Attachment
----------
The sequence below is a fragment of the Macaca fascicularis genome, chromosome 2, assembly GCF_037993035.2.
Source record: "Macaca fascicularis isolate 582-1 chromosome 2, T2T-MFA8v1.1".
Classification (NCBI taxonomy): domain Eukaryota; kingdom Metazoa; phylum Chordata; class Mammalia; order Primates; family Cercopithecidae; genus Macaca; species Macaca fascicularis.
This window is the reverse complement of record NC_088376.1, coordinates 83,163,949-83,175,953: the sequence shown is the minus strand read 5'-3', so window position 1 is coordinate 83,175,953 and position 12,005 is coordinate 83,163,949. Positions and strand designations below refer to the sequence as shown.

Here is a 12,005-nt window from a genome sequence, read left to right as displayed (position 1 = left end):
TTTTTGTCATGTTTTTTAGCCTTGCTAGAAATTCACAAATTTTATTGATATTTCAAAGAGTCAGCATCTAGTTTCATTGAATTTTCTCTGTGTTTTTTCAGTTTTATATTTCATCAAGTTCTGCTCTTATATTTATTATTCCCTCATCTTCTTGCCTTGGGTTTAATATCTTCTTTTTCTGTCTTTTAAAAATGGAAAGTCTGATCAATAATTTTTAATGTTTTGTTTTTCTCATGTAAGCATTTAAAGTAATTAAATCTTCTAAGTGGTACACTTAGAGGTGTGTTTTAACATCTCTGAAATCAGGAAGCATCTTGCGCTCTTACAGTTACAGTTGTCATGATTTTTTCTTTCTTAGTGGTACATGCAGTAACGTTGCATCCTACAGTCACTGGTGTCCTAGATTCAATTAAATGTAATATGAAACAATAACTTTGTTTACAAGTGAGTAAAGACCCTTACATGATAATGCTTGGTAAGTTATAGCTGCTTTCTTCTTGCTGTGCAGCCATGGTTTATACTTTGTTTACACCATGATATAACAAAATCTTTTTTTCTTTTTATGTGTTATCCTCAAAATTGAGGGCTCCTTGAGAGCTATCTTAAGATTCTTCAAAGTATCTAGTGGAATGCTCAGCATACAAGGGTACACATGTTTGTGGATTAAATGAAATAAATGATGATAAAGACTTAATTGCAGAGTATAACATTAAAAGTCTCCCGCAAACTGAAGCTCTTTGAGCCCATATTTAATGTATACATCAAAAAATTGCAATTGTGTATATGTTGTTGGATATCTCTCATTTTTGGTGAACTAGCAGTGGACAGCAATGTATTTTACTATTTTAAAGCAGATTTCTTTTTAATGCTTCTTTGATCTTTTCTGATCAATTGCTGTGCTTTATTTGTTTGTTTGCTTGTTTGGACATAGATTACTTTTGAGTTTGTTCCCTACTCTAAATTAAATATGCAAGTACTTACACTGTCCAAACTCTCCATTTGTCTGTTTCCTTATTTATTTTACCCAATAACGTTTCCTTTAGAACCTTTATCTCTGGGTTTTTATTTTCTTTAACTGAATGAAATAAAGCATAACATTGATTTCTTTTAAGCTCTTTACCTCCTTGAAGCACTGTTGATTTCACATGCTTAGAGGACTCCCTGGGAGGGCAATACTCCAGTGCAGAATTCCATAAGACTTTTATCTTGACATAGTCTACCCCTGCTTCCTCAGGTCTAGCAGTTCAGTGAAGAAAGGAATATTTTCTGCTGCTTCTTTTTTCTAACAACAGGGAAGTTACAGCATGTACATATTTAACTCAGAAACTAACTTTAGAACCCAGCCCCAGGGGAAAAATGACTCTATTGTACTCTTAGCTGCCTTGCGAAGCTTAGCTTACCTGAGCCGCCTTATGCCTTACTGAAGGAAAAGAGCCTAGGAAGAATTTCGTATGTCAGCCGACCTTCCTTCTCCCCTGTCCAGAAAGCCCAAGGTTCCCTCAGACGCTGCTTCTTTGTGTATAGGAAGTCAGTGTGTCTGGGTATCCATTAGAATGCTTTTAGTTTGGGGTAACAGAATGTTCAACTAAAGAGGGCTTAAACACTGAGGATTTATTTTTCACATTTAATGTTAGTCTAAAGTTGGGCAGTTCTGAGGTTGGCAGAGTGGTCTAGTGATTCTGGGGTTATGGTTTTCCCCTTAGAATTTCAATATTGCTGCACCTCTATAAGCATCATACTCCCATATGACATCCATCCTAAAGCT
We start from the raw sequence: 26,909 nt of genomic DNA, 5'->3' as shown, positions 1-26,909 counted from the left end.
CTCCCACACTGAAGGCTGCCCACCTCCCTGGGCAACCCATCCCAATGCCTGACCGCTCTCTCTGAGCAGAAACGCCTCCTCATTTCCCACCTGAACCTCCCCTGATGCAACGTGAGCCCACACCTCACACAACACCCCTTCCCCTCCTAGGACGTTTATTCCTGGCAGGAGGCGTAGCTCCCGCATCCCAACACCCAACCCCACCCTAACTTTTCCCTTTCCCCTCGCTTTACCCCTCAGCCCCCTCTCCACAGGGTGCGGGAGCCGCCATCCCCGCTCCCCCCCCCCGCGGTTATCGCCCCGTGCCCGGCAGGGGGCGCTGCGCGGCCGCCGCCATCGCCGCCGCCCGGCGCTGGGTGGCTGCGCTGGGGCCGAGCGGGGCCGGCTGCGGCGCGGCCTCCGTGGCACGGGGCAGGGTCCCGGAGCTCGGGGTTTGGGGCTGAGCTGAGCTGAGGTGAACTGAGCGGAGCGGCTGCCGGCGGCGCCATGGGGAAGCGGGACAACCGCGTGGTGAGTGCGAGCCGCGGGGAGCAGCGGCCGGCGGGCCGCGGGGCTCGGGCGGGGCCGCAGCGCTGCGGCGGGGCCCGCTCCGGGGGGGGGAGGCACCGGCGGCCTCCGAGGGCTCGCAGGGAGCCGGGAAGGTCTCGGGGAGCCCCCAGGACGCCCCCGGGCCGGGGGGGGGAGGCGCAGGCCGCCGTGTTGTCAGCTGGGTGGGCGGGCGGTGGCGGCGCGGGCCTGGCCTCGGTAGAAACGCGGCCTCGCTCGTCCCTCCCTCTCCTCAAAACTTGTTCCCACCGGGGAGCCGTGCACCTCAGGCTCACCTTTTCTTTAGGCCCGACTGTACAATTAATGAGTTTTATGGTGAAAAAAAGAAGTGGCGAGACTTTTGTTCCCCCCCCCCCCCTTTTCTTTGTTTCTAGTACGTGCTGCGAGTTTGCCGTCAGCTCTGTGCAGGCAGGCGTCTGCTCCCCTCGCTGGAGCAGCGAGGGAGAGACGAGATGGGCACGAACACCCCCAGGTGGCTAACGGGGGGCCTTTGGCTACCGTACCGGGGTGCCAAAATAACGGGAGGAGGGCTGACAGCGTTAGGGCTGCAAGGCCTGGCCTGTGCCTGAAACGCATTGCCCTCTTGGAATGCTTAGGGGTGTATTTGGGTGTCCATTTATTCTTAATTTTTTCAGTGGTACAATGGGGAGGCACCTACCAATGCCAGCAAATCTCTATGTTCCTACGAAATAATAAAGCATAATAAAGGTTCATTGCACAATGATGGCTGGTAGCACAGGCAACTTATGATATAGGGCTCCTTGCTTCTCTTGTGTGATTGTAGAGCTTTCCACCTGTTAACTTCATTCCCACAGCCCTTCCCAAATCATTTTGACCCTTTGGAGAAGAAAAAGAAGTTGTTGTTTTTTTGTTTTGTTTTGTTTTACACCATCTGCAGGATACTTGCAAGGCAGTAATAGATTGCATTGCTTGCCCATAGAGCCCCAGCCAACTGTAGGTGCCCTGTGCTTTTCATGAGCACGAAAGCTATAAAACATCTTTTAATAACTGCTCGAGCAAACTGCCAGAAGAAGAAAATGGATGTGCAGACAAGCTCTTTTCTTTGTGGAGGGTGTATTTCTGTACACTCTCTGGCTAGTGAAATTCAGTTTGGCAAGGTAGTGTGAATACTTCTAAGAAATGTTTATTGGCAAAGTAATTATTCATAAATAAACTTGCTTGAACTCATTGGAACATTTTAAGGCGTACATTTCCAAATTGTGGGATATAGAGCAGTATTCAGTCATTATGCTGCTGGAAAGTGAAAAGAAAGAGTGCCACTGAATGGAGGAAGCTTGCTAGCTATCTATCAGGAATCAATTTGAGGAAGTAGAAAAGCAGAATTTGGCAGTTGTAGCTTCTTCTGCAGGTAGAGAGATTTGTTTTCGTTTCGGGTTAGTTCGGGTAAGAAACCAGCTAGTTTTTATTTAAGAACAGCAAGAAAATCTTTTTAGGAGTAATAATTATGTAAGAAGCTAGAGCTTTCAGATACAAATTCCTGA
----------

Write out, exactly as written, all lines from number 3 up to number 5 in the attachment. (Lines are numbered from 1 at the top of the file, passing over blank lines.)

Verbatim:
Classification (NCBI taxonomy): domain Eukaryota; kingdom Metazoa; phylum Chordata; class Mammalia; order Primates; family Cercopithecidae; genus Macaca; species Macaca fascicularis.
This window is the reverse complement of record NC_088376.1, coordinates 83,163,949-83,175,953: the sequence shown is the minus strand read 5'-3', so window position 1 is coordinate 83,175,953 and position 12,005 is coordinate 83,163,949. Positions and strand designations below refer to the sequence as shown.

Here is a 12,005-nt window from a genome sequence, read left to right as displayed (position 1 = left end):